About the Project:
In 2015, New York City Department of Transportation commissioned an urban design plan for Queens Boulevard, the pinnacle boulevard within the agency’s Great Streets program. To increase safety for all users along this dangerous corridor, DOT determined that two of the roadway’s twelve lanes would be converted from vehicular use into bicycle and pedestrian space on widened malls which divide the central carriageway from service roads. Our plan identifies the form and function of this new public realm by developing guiding principles for the redesign of the street and by establishing strategies to improve social and ecological health along the corridor. In total, the enhanced roadway will create five miles of linear parkland to connect the disparate neighborhoods of Queens.
The urban design plan for Queens Boulevard anticipates that nearby residents will extend their lives into the boulevard as soon as it becomes safe and hospitable. Lines of thriving trees with a continuous canopy will define and protect this new public space by reducing the perceived width of the street, slowing driving speeds, and creating a sense of enclosure and refuge within the new pedestrian malls. Continuous bike lanes integrated into the malls will connect to the partial Queens bike network to provide an east-west bicycle boulevard for the underserved borough.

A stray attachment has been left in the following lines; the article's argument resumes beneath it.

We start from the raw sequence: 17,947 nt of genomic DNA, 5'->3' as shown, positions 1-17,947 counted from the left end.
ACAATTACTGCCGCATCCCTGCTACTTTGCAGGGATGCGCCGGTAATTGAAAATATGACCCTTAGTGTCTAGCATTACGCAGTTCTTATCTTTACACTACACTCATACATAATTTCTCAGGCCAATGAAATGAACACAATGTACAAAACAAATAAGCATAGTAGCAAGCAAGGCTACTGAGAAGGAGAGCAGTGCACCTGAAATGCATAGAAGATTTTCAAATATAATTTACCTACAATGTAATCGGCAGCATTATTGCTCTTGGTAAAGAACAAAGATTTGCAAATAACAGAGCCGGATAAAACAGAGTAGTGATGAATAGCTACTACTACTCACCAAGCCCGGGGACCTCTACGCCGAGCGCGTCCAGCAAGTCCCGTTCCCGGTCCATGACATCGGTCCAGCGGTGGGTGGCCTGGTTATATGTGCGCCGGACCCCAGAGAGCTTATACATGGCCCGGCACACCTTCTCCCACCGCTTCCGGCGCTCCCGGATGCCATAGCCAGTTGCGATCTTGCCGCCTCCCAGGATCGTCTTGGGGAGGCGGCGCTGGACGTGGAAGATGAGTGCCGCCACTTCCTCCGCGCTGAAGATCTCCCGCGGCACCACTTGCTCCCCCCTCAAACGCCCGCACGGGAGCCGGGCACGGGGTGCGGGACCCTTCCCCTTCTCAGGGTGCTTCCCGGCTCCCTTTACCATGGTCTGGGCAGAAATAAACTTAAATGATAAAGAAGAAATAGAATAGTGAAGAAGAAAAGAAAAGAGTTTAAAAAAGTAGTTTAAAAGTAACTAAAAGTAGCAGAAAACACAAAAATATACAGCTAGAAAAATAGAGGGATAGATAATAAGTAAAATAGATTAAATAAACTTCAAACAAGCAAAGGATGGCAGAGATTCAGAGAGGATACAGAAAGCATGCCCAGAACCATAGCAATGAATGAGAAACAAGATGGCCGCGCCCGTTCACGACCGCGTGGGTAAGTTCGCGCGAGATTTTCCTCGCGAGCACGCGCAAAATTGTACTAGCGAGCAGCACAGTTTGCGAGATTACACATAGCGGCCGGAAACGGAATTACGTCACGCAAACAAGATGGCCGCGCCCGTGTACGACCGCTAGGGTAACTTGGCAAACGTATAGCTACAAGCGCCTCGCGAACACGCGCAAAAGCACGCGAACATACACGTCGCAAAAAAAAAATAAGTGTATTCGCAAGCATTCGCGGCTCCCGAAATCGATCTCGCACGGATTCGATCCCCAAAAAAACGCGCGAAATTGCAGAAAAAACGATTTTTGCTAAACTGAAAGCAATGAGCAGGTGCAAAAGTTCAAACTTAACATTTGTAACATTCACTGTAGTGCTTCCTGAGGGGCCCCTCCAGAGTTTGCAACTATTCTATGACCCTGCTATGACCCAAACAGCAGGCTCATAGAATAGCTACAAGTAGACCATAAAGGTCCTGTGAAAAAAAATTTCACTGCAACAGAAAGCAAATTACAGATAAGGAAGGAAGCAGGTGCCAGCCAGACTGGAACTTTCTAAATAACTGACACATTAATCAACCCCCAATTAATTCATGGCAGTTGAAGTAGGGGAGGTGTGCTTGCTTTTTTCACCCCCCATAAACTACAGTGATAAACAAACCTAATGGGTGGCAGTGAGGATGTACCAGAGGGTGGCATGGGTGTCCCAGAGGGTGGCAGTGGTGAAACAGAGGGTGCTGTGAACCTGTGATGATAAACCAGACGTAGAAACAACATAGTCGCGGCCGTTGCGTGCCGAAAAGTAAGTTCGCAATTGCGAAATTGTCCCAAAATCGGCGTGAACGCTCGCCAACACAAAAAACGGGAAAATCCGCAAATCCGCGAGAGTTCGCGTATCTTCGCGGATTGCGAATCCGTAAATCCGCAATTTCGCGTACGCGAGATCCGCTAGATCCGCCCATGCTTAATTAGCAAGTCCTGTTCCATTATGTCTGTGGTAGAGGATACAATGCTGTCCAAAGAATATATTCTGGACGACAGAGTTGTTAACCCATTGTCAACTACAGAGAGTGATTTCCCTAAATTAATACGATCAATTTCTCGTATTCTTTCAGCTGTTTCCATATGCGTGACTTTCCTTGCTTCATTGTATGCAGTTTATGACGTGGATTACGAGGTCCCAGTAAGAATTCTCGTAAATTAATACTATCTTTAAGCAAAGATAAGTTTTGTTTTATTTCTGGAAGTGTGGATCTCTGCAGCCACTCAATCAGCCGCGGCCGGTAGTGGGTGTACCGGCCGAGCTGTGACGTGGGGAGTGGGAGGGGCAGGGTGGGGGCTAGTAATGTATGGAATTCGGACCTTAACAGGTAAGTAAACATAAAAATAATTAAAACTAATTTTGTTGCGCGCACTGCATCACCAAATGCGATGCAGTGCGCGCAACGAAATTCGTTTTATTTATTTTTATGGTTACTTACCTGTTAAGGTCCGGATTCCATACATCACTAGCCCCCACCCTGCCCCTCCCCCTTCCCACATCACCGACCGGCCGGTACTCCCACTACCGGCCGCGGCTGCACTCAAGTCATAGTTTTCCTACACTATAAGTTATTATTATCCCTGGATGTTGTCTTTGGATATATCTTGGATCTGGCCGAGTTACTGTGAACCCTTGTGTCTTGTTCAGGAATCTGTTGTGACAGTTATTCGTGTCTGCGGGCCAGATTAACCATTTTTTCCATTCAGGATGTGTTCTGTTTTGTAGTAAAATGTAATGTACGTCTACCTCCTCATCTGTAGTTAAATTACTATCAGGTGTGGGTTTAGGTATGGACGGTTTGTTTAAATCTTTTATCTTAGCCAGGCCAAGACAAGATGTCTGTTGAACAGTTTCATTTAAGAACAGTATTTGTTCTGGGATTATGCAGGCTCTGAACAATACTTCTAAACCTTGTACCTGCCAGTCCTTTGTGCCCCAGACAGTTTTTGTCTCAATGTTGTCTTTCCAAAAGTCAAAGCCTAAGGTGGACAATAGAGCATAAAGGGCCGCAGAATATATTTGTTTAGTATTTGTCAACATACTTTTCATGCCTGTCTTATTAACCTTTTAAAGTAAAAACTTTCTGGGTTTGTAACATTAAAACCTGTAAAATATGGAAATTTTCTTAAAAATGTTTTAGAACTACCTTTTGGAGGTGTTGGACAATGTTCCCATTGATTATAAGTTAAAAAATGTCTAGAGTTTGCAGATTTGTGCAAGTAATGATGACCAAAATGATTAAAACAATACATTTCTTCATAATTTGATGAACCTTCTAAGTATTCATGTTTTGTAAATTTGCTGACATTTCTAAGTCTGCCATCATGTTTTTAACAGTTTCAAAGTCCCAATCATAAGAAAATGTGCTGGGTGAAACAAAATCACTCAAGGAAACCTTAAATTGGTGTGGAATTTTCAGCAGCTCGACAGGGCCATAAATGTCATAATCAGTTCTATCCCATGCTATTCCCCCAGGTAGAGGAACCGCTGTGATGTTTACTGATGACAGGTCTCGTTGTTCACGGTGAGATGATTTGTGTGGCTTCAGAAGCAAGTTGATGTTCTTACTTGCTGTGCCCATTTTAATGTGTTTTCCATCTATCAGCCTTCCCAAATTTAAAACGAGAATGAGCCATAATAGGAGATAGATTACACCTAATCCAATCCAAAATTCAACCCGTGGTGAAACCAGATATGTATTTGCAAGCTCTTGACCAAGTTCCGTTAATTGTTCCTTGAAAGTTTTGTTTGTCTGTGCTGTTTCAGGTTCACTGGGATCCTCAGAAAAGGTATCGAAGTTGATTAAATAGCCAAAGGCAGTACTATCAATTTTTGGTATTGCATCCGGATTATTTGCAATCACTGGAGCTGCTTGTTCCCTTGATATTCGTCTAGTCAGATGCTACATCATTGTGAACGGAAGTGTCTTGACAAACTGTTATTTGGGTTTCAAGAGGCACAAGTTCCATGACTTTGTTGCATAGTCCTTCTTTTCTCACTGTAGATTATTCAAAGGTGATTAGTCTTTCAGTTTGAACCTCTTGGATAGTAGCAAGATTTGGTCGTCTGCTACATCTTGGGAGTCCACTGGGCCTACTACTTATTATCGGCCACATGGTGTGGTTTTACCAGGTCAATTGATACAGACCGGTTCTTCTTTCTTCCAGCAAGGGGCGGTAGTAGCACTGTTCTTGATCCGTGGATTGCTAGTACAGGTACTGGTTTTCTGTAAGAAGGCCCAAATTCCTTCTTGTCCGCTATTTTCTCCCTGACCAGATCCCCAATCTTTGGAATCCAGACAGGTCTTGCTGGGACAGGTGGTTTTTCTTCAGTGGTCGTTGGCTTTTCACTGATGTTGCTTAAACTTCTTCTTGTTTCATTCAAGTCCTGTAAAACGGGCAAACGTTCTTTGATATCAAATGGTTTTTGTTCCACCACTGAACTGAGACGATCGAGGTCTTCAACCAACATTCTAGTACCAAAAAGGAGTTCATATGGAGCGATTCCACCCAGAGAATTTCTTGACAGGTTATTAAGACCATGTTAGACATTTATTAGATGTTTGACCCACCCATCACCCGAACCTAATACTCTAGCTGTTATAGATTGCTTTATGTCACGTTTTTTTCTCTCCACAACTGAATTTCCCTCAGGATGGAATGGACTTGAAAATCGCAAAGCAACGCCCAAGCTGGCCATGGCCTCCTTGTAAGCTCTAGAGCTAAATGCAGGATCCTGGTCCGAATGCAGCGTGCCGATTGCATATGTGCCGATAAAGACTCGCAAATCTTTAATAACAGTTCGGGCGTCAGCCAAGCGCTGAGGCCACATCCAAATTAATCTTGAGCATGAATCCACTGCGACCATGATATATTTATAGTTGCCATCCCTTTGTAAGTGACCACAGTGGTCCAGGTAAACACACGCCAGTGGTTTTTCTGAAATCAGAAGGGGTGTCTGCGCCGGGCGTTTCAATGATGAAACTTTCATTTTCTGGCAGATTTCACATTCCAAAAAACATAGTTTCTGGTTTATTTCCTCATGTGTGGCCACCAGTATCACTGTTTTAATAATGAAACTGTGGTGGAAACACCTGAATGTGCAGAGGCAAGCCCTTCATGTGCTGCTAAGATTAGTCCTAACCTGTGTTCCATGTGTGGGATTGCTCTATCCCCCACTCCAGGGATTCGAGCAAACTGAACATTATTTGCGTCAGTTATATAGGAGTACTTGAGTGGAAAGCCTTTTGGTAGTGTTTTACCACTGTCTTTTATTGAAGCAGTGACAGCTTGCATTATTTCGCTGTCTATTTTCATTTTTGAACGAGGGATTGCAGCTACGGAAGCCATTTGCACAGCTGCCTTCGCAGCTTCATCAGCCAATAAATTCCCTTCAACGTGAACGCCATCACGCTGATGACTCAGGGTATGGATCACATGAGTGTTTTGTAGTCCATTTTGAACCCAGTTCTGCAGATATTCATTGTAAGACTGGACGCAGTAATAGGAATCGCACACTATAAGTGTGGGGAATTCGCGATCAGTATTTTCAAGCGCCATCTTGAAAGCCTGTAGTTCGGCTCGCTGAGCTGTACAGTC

To create spaces worth visiting, the plan builds upon the variation present on the boulevard, such as long views, slopes, and adjacent neighborhoods. For example, where the roadway rises to a high point, the pedestrian malls emphasize the view toward Manhattan. A level “valley” section surrounded by apartments incorporates more social seating areas with a dense tree understory to provide additional protection from cars and trucks.
The plants and materials selected for Queens Boulevard are both tough and ecologically beneficial. The expanded medians will capture road runoff before it enters the sewer system in this stormwater priority zone. To enable the trees to reach their mature
size, the new wide medians will have continuous planting beds with ample soil and access to air to support healthy root development. In locations where the roadway configuration compresses the medians, suspended pavements allow pedestrians and healthy trees to share the space. A wildflower meadow within the center median will support birds and butterflies migrating along the Atlantic flyway, while the 4500 new trees will repair a void through the urban forest of Queens.
The Queens Boulevard Urban Design Plan integrates mobility, ecology, and place- making into a 21st century boulevard. It is a model for transforming roadway infrastructure into high-performance public space.